That would be all the run support the pitching staff for the Mets would need, as three pitchers held a talented RailRiders lineup in check all game long. Harol González got the party started, allowing just one run in four and one-third innings of work on three hits with four strikeouts. Sam Clay tossed the next one and two-thirds innings in scoreless fashion with three strikeouts, followed by a clean seventh from Bryce Montes de Oca that earned Syracuse a 4-1 win in game one of the doubleheader. It was the eighth save of the season for Montes de Oca in ten tries at the Triple-A level.
Game two would become a pitcher’s duel as each team would only score once in the first seven innings of the game. Syracuse got its run in the top of the third when Travis Jankowski doubled leading off the inning and later came in to score when Dominic Smith singled him home for a 1-0 Mets advantage. Smith knocked in runs in both halves of the doubleheader.
Scranton/Wilkes-Barre tied the game up right away in the bottom of the third when their leadoff batter, Chad Bell, hit a solo home run down the right-field line, knotting the game, 1-1.
After that, the second half of the doubleheader would be defined by excellent pitching on both sides of the ledger. It would remain a 1-1 game into extra innings as each team held one another in check. Chi Chi Gonzalez, Jose Mujica, and Zach Greene combined to work the first seven innings for the RailRiders, allowing seven hits in the process with three walks and six strikeouts. Just two pitchers, Jordan Yamamoto and Nate Fisher, were needed for the Mets as they allowed just the one run in the game’s first seven innings. Yamamoto allowed one run in four innings of work on three hits plus three strikeouts, then ceding the scene to Nate Fisher. The left-hander was once again brilliant out of the bullpen, tossing three scoreless innings on just one hit with no walks and two strikeouts.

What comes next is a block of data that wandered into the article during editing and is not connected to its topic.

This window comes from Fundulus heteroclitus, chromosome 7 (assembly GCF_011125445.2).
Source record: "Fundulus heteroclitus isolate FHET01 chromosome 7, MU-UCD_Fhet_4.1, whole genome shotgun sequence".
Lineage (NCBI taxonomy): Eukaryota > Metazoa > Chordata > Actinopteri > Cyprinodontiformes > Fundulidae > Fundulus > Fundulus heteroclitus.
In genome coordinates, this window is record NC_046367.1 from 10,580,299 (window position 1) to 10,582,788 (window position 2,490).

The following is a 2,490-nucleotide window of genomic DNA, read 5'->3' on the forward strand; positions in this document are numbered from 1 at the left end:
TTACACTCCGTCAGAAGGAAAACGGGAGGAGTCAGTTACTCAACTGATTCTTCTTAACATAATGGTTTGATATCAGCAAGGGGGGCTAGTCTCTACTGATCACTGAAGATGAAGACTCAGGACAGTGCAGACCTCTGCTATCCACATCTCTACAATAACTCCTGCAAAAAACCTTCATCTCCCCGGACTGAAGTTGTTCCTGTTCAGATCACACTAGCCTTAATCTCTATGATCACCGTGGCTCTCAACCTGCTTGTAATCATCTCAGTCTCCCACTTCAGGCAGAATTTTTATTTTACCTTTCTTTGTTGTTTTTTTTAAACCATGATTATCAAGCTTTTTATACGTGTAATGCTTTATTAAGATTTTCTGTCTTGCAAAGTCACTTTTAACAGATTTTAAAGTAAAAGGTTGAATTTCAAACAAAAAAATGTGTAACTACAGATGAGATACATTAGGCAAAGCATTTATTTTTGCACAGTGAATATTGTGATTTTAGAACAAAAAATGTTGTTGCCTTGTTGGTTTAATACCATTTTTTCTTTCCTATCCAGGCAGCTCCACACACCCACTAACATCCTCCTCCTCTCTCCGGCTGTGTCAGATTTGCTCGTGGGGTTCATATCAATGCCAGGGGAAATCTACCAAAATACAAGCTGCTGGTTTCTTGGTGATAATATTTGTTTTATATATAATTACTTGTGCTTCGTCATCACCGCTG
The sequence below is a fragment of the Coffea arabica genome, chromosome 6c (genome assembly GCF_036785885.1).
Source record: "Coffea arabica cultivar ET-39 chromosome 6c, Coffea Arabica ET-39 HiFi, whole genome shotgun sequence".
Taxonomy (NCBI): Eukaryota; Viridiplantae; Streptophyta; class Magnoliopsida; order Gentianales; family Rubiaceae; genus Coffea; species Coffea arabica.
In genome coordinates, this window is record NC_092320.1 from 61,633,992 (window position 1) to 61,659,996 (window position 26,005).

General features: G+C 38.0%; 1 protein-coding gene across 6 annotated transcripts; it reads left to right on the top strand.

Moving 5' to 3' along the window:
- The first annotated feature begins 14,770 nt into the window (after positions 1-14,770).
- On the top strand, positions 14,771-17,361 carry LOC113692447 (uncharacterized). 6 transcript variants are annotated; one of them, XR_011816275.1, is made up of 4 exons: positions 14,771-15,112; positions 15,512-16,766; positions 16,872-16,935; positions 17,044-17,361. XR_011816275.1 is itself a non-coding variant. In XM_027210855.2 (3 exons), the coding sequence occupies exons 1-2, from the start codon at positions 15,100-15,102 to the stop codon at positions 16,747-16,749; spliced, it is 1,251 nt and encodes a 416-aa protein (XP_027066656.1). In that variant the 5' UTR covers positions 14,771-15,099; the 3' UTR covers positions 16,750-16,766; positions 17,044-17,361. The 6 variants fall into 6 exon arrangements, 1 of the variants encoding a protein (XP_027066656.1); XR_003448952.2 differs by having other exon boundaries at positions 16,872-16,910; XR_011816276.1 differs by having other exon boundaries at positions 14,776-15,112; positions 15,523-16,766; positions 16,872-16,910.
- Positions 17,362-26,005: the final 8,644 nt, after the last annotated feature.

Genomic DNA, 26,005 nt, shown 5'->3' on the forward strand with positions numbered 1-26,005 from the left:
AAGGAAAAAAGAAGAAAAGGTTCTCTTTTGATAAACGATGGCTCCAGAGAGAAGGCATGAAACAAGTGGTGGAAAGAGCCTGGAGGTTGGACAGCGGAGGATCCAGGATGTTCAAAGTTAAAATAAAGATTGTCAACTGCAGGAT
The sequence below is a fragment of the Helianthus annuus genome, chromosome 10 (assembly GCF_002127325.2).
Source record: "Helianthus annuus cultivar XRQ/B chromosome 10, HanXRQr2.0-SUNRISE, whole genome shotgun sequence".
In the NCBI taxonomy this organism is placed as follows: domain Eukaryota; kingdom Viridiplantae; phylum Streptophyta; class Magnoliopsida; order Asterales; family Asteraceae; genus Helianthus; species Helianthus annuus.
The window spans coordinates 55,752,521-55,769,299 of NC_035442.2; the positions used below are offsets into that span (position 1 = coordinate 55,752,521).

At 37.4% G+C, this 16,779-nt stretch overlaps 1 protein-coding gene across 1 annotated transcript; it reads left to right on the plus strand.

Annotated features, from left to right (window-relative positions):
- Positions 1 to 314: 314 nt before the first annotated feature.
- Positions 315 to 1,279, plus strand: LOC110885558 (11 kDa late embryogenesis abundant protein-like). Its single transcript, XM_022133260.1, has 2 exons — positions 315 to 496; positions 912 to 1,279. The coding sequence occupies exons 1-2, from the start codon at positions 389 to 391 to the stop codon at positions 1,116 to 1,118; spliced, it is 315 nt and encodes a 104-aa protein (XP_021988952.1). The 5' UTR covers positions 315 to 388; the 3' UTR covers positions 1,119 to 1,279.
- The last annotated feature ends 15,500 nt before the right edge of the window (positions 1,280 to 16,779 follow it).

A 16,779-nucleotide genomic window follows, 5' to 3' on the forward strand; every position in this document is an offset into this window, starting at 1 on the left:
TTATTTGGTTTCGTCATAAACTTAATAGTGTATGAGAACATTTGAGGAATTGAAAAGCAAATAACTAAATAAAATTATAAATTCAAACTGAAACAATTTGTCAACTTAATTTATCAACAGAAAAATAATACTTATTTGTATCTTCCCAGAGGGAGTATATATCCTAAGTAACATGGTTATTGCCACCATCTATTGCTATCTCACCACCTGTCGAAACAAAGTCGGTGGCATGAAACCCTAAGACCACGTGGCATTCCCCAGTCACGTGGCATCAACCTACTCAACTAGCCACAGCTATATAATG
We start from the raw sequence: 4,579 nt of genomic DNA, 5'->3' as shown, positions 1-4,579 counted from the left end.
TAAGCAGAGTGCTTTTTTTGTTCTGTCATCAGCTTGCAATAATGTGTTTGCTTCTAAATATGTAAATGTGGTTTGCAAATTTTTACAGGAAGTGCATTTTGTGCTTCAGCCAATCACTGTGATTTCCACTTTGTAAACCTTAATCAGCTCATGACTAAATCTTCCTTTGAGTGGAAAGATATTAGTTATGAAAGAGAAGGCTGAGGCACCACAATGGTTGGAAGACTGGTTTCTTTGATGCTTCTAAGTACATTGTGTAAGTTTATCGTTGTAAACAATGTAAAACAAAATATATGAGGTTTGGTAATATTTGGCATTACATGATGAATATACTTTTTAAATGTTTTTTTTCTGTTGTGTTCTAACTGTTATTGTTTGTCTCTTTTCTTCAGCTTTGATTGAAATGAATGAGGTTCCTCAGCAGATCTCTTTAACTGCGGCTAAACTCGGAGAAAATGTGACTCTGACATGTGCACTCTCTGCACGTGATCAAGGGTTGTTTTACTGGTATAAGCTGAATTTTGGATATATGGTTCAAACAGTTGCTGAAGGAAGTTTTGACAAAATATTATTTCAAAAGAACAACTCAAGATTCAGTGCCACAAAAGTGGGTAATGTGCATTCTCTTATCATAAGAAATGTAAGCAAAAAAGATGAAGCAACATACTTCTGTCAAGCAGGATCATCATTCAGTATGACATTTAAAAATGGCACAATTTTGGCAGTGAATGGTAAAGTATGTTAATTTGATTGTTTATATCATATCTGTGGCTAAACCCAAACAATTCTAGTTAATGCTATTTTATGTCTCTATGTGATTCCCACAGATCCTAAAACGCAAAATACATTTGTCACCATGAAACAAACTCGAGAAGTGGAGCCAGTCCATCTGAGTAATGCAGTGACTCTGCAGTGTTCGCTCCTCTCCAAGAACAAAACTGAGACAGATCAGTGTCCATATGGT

The game entered extra innings knotted up at one, and predictably, things got interesting in the eighth. First, Syracuse scored a run and took a 2-1 lead when Khalil Lee laced a two-out, two-strike double down the right-field line that plated Smith.
Then, in the bottom of the eighth, Scranton/Wilkes-Barre squeezed across a run of their own to tie the game. With runners on first and third with one out, the Mets elected to play the infield back, which allowed Ronald Guzman’s groundball to second base to plate the tying run and eventually send a 2-2 game into the ninth inning.
It remained 2-2 all the way until the bottom of the tenth inning, when the RailRiders finally sent the home crowd home happy. With Phillip Evans starting on second base as the free runner in extras with nobody out, Blake Perkins sacrificed him over to third with a bunt. Ryan LaMarre then came to the plate and played hero, lofting a fly ball deep enough into center field to score Evans on a sacrifice fly that ended the game with the RailRiders as 3-2 walk-off winners.
Syracuse is on the road for its penultimate road series of the season, taking on the Scranton/Wilkes-Barre RailRiders in a six-game series through Sunday. The fourth game of the series is scheduled for a 6:35 p.m. first pitch on Friday. Right-hander José Butto is slated to start the game for the Mets.